San Diego State University will continue its realization of the mission of Bridges to the Baccalaureate - to increase the number of underrepresented minority students pursuing careers in biomedical research. SDSU partners with three local community campuses - San Diego City College, Grossmont College, and Southwestern College - in which 75% of past and current Bridges students have transferred or are preparing to transfer to SDSU or other four year university. During the past five years, Bridges students transferring to SDSU have participated in research programs at the NIH, The Scripps Research Institute, Harvard, MIT, UT Southwestern, U. of Wisconsin, and other major research sites. Students have published papers in peer-reviewed papers, presented their research at national meetings, graduated, and entered postgraduate studies. The goal of the SDSU Bridges program for the next five years will be to train 20 students a year from the three partnering colleges to complete their bachelors? degree training. The outcome of the program will be to produce five cohorts (?12, ?13, ?14, ?15 and ?16) of highly competent students who have transferred or are planning to transfer to a four year university. Among those transferring to SDSU, students will have a 90% retention rate in their baccalaureate degree programs. The Bridges Program will continue to help students achieve their academic objectives through enrichment courses in biomedical research laboratory techniques, technical writing, chemistry, microbiology, calculus, research ethics, a minority health care disparities colloquium, and computational biology (bioinformatics, mathematical physiology, and computer modeling). Continued ?bridging? of students can occur after transfer to SDSU, through its NIH MARC and MBRS programs, McNair and NSF traineeship programs, all targeting underrepresented science majors. Bridges student progress is tracked from program entry at community college through transfer to SDSU and matriculation to graduate school.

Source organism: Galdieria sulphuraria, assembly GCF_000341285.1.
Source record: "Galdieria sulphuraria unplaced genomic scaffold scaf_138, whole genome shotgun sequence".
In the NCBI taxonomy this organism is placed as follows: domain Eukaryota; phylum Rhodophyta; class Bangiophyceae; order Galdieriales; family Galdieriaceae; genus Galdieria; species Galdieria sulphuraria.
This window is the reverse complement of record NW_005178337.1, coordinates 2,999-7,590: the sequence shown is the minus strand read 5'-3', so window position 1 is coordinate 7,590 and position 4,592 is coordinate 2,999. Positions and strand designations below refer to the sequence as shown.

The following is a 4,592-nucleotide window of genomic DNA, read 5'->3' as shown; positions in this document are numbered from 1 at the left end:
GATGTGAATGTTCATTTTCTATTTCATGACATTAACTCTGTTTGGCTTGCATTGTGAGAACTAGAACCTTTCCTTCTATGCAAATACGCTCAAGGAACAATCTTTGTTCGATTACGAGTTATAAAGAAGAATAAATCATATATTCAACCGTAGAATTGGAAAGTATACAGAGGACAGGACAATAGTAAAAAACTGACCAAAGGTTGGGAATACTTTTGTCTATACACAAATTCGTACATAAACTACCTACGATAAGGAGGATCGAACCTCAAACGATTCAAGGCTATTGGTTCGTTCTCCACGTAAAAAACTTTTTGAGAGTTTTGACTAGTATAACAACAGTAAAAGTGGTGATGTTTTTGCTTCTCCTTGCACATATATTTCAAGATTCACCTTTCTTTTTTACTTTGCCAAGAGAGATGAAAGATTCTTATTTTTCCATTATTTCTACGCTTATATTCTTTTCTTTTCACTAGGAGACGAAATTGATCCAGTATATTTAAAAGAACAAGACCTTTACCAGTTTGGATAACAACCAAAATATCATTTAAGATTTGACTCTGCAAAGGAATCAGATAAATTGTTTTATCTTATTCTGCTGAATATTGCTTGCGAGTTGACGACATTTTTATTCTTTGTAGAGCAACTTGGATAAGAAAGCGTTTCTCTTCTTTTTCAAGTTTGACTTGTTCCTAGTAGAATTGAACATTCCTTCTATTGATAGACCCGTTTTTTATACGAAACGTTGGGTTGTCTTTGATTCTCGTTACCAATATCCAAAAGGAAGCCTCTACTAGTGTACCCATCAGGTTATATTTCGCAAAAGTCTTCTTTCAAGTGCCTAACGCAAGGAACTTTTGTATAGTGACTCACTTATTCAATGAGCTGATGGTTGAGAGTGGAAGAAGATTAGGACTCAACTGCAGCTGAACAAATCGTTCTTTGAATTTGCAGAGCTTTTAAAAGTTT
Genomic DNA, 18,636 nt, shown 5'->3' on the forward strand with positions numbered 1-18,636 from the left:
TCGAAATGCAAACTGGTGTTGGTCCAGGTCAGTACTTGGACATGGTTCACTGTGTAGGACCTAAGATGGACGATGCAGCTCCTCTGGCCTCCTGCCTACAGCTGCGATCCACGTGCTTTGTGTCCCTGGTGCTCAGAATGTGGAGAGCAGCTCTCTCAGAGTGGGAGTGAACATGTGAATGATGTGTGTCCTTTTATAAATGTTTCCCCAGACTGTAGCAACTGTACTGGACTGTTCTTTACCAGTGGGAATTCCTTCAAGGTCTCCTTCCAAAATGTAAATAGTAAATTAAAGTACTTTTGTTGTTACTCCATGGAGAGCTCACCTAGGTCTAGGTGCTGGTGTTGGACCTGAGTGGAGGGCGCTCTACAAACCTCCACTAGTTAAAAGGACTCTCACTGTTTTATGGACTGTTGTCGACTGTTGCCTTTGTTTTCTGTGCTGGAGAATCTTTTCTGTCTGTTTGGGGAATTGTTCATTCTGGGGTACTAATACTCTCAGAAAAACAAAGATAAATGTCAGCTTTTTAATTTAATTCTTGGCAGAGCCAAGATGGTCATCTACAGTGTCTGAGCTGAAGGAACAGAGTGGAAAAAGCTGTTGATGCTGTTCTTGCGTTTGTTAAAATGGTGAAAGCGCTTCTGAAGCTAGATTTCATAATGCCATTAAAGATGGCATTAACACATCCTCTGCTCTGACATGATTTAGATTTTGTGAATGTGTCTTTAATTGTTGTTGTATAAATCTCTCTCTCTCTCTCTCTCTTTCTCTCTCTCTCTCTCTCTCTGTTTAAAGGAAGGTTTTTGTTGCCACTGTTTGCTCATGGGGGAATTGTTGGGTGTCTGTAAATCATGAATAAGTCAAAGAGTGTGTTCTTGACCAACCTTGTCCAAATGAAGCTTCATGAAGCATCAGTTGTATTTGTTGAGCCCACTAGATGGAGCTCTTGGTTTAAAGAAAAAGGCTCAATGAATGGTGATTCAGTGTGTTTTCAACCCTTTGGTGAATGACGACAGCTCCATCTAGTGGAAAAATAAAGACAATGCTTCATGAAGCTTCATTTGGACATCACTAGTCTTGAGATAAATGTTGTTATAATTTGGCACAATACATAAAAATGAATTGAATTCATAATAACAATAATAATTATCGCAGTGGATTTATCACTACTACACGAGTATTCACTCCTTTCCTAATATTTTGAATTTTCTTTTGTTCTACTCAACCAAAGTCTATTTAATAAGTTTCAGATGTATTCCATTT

This program introduces trainees to the underlying science of healthy and diseased states of the heart and circulation, using a multidisciplinary approach of applied mathematics and computational science. Students take courses in laboratory skills, research ethics, experiment design, technical writing, chemistry and calculus, and a colloquium on health care disparities: why do America's minority populations suffer from high incidences of heart disease and diabetes? Bridges training thus addresses the needs of diverse populations of Americans.